The SNP led by Nicola Sturgeon have reignited the debate around Scottish independence which culminated in a defeat for the Yes campaign in 2014. But after the UK voted to leave the EU in 2016 – despite most in Scotland opting for Remain – Ms Sturgeon believes she has a mandate to take Scotland into the bloc via independence. Many in the SNP support this, but one prominent critic of the Scottish First Minister called for her to resign in 2017. The calls came from Jim Sillars – a eurosceptic in the SNP who has regularly criticised his party leader. He said in 2017 that he would like Nicola Sturgeon to step down but claimed the party was stuck with her because there was no candidate with the necessary “intellectual capability” to replace her.
His attack on the party leadership followed his ambush at an SNP conference, when he claimed Ms Sturgeon was “out of her depth” and had made a “monumental misjudgement” when she demanded a new independence vote by the spring of 2019.
Mr Sillars added: “We lost 21 seats at Westminster because the day after the (EU) referendum she went helter skelter for a second referendum which everyone knew we would lose and most people didn’t want.
“I am for a second independence referendum, but you cannot have one sensibly until you know exactly what the Brexit deal is in detail, and then take time to assess it and then take time to formulate an argument for independence.
“We lost in 2014 and there are reasons why we lost. There has been no post mortem inside the Yes movement…and until we do that and until we engage in a major educational exercise with the Scottish population we will lose the second referendum.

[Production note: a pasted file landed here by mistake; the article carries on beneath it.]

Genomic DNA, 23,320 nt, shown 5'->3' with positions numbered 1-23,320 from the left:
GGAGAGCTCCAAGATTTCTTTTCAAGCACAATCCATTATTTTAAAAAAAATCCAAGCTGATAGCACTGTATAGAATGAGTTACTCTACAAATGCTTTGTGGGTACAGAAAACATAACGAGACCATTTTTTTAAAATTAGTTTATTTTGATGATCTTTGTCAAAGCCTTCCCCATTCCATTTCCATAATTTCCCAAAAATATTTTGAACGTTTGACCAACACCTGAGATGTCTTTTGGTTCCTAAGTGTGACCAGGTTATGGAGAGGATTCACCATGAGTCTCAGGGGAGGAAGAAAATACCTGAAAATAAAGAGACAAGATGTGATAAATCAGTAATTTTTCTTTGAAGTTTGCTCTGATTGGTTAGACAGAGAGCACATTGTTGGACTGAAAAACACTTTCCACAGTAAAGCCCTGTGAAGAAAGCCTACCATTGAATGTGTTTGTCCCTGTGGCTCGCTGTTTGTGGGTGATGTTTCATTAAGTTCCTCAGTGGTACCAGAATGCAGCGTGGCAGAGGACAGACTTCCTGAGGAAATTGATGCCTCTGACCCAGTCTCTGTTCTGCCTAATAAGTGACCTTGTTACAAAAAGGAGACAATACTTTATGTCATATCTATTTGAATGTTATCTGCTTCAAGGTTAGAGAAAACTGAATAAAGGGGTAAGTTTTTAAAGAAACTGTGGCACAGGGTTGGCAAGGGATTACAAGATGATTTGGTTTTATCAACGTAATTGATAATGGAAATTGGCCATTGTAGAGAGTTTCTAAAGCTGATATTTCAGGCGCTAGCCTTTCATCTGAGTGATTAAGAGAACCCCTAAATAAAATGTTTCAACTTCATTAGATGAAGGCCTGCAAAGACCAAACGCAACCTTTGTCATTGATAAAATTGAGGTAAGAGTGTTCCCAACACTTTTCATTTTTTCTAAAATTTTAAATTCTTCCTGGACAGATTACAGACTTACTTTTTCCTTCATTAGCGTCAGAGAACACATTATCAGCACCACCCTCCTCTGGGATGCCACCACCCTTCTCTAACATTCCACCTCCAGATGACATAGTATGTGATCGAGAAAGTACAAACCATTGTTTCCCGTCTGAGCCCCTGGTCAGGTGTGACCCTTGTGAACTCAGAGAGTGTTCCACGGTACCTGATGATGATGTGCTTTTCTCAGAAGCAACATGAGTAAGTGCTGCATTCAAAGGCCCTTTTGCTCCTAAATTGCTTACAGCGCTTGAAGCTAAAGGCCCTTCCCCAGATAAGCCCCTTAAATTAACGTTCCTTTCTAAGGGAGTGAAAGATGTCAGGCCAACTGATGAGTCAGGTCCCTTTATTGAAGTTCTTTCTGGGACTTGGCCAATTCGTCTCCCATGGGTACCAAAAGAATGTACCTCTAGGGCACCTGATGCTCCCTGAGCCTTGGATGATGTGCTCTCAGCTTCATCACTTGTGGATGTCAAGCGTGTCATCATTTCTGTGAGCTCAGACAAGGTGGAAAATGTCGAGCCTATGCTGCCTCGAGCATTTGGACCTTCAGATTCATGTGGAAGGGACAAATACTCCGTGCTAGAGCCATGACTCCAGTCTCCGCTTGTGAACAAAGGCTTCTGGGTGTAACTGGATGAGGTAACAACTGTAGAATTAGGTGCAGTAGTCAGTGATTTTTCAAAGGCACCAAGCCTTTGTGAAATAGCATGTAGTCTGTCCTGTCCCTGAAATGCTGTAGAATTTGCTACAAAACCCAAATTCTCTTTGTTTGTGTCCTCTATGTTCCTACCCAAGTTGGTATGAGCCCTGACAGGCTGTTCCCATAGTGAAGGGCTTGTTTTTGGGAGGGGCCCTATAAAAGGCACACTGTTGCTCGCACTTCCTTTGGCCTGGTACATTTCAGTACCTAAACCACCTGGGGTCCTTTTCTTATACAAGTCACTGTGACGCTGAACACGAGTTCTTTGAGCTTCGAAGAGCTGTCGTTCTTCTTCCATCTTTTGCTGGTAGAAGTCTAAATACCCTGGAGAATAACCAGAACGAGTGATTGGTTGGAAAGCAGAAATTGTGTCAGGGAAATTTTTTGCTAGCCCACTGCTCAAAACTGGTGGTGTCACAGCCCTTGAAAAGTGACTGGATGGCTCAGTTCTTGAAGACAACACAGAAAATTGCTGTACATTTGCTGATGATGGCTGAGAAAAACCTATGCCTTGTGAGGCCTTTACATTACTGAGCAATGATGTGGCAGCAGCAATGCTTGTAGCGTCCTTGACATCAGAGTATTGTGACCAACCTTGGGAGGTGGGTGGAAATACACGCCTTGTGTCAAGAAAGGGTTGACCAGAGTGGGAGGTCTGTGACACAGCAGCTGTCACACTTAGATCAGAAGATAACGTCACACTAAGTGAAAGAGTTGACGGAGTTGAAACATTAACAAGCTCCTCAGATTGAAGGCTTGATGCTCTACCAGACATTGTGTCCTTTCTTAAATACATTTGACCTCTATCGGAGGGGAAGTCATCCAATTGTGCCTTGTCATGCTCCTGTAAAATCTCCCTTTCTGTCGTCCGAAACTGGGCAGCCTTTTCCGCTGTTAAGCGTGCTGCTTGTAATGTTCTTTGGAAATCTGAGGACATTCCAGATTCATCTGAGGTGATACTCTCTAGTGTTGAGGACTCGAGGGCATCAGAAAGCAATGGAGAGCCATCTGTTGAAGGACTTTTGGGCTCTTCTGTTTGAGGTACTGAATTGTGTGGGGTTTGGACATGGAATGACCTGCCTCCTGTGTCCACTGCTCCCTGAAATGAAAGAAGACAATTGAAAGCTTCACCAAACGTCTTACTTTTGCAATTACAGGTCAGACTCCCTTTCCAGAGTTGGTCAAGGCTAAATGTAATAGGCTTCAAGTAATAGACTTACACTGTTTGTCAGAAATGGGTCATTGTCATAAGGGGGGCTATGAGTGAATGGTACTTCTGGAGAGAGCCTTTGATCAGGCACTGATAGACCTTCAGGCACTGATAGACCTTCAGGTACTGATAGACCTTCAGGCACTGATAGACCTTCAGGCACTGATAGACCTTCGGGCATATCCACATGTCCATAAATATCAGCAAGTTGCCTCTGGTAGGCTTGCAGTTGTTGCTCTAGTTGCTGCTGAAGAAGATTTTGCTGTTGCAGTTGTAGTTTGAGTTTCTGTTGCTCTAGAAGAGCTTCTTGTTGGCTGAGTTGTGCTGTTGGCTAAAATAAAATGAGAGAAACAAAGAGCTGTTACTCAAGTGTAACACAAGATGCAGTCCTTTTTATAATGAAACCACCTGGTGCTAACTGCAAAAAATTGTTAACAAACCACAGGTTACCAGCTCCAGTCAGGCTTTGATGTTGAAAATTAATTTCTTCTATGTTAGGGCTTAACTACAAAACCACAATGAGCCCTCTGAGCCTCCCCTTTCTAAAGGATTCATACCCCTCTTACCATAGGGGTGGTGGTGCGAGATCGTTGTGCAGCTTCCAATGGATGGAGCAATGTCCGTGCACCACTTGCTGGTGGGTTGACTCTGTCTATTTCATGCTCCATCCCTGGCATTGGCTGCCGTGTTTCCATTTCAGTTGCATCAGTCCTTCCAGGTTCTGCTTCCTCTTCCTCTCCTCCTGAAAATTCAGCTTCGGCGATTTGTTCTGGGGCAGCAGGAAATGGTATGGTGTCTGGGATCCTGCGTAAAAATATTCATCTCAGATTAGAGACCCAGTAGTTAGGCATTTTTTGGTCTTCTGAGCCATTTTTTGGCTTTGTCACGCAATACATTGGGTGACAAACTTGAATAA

“At the moment we are still stuck at around 46 percent, why have we not moved up to around about 60? That is the task that faces the independence movement at the present time and we are nowhere near even at the starting gate.”
Since the historic defeat for the Yes campaign, Brexit has provoked Ms Sturgeon to accelerate her push for independence.
The idea of an independent Scotland joining the EU has divided some, but support for the idea within the bloc appears to have grown since 2016, when Ms Sturgeon’s pitch to the EU was criticised.
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It explains: “Scotland was previously part of the European Union for nearly five decades.
“On that basis alone, the Scottish economy is manifestly capable of forming part of the Union economy and responding sufficiently to its associated demands and forces.
“The Republic will therefore be in an extremely strong position to satisfy the economic criteria of the Copenhagen criteria.”
But it also adds any membership to the EU is likely to spark a border between England and Scotland.
Mr Salamone says it would be “unfortunate” but also claims it would be “manageable”.